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Stem Cell Breakthough - Paralysis

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posted on Jun, 21 2006 @ 04:17 AM
Stem Cell Breakthrough!

WASHINGTON (AP) -- A medical expert says scientists have done "something that people have been trying to do for at least 30 years" - regrow nerves that are needed to move a muscle.

Wow, this is awesome! Hopefully this process can be developed for humans sometime in the near future.

posted on Jun, 23 2006 @ 08:50 AM
This is great news as i also heard about it on the local news.Perhaps someone can enlighten me as to why it takes so long to replicate these resulst in humans?

[edit on 23-6-2006 by tarzan]

posted on Jun, 25 2006 @ 01:25 AM
Science fiction to science fact. We are on the verge of amazing things. I just hope these things are used to aid man and not hurt him.

"Saw off your arm? No problem come on down to Dr. Johnsons office and we'll grow you a new one."


posted on Jul, 2 2006 @ 09:47 AM
That is a bit misleading. They can only partially repair a certain type of damage, specifically a clean cut or break in the spinal cord. Unfortunatly about 80% of cord injuries are crushing type and still irreperable. There has been much progress using living rat neurons to multiply and attach themselve through small clean incisions in the cord itself in test dogs. The neurons act king of like a "relay brain". The prblem, other than being unpredictable and sparse results, is that it appears that the neurons connect randomly in that a dog who has learned that firing certain neurons in his brain will move his hind leg foward , now finds that firing those same neurons will cause him to stiffen up a abdominal muscle or something else. Really facinating stuff......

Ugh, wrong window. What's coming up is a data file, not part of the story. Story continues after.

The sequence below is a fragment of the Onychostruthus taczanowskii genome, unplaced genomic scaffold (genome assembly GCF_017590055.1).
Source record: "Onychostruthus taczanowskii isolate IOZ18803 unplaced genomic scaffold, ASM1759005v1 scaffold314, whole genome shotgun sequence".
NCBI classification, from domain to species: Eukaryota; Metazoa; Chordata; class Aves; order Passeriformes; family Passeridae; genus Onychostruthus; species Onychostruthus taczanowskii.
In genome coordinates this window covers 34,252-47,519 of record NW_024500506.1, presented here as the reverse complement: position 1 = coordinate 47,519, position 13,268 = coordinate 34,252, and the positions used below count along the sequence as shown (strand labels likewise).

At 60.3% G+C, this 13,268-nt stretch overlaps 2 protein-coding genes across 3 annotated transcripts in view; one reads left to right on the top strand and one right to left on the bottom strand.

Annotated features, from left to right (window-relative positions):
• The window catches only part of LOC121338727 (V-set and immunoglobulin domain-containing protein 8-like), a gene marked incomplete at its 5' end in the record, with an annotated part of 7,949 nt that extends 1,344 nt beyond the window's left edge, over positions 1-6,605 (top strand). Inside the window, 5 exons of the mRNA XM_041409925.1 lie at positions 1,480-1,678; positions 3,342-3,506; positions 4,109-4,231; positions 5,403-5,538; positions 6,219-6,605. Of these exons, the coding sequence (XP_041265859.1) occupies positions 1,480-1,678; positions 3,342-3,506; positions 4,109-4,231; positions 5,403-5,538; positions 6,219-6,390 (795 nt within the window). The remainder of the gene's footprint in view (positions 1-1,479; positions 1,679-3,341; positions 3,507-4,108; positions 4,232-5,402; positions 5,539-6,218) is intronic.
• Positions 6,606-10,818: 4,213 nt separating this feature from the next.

posted on Jul, 2 2006 @ 10:02 AM
I've shared a few e-mails with THE researcher who is working to use stem cells to repair
and replace the microscopic hair cell nerves that enable us to hear.

As a musician who is now profoundly deaf in one ear with a rapid decline in my ability to hear
in the other ear, I can't wait for this to become a reality.

I've actually volunteered for human trials once his research has progressed to that level.

Unfortunately, it may take ten years before he is permitted to help human beings
due to FDA safety restrictions.

The use of stem cells for spinal injuries is the most effective if used immediately following the injury.
If I'm not mistaken, it is much more difficult to repair damage through scar tissue.

I am hopeful that research in other less restrictive countries helps to speed the way to human
trials in the U.S. ASAP

[edit on 2-7-2006 by FallenFromTheTree]

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